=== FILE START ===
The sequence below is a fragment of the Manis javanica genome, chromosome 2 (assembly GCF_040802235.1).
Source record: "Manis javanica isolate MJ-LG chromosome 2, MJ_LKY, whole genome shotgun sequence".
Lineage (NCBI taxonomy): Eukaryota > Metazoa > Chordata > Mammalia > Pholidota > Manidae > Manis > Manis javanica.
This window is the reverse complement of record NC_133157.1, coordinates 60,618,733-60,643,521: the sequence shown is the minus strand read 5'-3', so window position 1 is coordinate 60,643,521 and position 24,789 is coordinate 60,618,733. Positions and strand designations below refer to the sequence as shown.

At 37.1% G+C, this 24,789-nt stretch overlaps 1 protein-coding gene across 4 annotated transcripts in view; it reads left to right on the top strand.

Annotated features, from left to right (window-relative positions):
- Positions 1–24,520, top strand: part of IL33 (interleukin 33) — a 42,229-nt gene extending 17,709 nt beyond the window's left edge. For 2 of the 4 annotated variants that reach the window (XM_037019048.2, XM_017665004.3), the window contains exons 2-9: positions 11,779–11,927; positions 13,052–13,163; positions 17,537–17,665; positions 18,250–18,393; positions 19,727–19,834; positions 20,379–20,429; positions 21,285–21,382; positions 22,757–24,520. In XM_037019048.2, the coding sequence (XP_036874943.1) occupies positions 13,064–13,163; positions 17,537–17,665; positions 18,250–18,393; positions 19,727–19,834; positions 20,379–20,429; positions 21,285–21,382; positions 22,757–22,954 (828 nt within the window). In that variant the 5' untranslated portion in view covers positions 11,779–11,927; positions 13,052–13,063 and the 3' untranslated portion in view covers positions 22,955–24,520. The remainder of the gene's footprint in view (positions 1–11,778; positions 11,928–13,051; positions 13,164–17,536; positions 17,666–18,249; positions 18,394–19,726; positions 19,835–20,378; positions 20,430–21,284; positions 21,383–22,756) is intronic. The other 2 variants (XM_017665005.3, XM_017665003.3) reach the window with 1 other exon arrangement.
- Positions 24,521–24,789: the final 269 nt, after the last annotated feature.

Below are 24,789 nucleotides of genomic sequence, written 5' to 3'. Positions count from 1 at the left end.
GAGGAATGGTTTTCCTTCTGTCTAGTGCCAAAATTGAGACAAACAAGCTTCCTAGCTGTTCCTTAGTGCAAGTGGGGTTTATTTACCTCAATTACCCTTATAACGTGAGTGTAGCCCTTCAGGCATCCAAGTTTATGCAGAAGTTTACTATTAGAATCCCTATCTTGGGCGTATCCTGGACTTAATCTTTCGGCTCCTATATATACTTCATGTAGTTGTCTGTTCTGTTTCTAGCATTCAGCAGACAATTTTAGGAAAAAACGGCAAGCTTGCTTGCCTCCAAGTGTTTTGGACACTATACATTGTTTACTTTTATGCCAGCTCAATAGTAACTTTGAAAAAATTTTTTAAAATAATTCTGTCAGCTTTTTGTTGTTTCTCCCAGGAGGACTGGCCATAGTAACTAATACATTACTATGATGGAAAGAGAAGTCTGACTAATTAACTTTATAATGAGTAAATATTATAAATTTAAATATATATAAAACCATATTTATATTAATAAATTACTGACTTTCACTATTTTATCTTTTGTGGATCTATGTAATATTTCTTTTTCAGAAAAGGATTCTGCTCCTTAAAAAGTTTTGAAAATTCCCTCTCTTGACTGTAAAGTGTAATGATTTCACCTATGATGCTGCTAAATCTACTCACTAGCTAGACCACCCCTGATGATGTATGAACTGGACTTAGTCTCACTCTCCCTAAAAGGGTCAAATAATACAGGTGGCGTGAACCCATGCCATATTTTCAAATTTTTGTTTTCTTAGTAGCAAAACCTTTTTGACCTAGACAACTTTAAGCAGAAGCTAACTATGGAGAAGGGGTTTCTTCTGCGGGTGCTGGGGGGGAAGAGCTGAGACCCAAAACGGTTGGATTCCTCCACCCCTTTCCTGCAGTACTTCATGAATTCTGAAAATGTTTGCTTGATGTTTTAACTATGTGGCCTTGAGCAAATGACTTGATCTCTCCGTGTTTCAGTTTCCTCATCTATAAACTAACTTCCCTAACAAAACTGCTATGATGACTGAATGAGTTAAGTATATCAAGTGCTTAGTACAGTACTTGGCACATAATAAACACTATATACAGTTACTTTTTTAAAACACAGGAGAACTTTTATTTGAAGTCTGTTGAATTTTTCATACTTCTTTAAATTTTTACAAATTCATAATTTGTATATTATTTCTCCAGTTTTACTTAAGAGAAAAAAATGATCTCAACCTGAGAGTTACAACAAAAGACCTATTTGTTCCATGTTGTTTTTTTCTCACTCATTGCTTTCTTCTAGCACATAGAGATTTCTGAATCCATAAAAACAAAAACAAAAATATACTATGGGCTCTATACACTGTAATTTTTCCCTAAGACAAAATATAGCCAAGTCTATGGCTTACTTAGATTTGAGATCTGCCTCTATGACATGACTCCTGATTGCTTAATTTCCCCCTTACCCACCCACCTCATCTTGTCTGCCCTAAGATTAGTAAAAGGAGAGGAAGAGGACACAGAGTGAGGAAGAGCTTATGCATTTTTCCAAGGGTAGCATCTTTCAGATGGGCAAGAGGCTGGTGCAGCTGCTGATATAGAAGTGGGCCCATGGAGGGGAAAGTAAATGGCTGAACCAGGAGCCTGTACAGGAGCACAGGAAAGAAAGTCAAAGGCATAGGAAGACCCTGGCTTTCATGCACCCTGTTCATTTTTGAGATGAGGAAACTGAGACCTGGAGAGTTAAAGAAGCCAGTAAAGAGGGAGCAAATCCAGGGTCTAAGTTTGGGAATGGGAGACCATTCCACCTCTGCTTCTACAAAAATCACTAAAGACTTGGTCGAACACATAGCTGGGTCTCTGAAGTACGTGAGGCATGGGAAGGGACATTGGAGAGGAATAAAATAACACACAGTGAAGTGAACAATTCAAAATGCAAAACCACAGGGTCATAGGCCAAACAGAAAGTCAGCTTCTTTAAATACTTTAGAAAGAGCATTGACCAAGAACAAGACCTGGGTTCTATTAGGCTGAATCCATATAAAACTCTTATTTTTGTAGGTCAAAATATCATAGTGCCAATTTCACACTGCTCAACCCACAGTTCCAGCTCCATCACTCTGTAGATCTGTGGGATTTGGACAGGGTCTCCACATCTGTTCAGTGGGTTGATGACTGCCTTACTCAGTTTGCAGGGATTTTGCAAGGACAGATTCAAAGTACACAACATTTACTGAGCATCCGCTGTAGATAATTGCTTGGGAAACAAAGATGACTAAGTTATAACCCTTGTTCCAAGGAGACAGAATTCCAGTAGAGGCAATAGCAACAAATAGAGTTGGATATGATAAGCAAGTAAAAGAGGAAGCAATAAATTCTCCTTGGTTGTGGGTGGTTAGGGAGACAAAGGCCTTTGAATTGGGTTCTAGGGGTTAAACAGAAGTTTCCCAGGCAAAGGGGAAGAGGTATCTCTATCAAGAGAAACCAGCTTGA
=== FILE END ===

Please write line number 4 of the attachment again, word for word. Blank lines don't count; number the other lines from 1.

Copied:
This window is the reverse complement of record NC_133157.1, coordinates 60,618,733-60,643,521: the sequence shown is the minus strand read 5'-3', so window position 1 is coordinate 60,643,521 and position 24,789 is coordinate 60,618,733. Positions and strand designations below refer to the sequence as shown.